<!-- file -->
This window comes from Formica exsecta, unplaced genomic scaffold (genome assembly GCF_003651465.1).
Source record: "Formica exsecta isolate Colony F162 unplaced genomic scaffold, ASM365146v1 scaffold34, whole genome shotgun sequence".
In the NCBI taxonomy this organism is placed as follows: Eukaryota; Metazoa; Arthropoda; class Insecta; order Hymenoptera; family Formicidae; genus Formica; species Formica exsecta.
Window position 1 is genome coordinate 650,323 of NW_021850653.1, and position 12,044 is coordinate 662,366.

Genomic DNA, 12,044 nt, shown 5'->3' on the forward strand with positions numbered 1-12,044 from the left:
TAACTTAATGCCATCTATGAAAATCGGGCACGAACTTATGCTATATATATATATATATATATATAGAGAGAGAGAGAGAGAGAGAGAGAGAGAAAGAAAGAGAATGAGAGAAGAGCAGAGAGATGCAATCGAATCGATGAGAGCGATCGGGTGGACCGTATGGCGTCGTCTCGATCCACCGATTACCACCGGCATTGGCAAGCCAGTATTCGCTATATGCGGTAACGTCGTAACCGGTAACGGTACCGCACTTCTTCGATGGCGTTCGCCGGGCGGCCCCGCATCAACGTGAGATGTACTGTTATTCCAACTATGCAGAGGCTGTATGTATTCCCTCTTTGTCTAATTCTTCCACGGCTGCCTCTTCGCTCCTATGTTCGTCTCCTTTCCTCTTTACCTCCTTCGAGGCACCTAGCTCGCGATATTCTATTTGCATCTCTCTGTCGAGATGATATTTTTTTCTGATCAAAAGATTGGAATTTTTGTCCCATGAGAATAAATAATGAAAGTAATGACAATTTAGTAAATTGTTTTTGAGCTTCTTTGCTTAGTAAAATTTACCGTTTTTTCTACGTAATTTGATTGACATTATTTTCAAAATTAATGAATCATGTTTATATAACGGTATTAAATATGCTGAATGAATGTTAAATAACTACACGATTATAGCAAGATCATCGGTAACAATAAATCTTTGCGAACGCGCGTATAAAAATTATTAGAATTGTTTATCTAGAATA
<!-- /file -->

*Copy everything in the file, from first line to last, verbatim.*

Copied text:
This window comes from Formica exsecta, unplaced genomic scaffold (genome assembly GCF_003651465.1).
Source record: "Formica exsecta isolate Colony F162 unplaced genomic scaffold, ASM365146v1 scaffold34, whole genome shotgun sequence".
In the NCBI taxonomy this organism is placed as follows: Eukaryota; Metazoa; Arthropoda; class Insecta; order Hymenoptera; family Formicidae; genus Formica; species Formica exsecta.
Window position 1 is genome coordinate 650,323 of NW_021850653.1, and position 12,044 is coordinate 662,366.

Genomic DNA, 12,044 nt, shown 5'->3' on the forward strand with positions numbered 1-12,044 from the left:
TAACTTAATGCCATCTATGAAAATCGGGCACGAACTTATGCTATATATATATATATATATATATAGAGAGAGAGAGAGAGAGAGAGAGAGAGAAAGAAAGAGAATGAGAGAAGAGCAGAGAGATGCAATCGAATCGATGAGAGCGATCGGGTGGACCGTATGGCGTCGTCTCGATCCACCGATTACCACCGGCATTGGCAAGCCAGTATTCGCTATATGCGGTAACGTCGTAACCGGTAACGGTACCGCACTTCTTCGATGGCGTTCGCCGGGCGGCCCCGCATCAACGTGAGATGTACTGTTATTCCAACTATGCAGAGGCTGTATGTATTCCCTCTTTGTCTAATTCTTCCACGGCTGCCTCTTCGCTCCTATGTTCGTCTCCTTTCCTCTTTACCTCCTTCGAGGCACCTAGCTCGCGATATTCTATTTGCATCTCTCTGTCGAGATGATATTTTTTTCTGATCAAAAGATTGGAATTTTTGTCCCATGAGAATAAATAATGAAAGTAATGACAATTTAGTAAATTGTTTTTGAGCTTCTTTGCTTAGTAAAATTTACCGTTTTTTCTACGTAATTTGATTGACATTATTTTCAAAATTAATGAATCATGTTTATATAACGGTATTAAATATGCTGAATGAATGTTAAATAACTACACGATTATAGCAAGATCATCGGTAACAATAAATCTTTGCGAACGCGCGTATAAAAATTATTAGAATTGTTTATCTAGAATA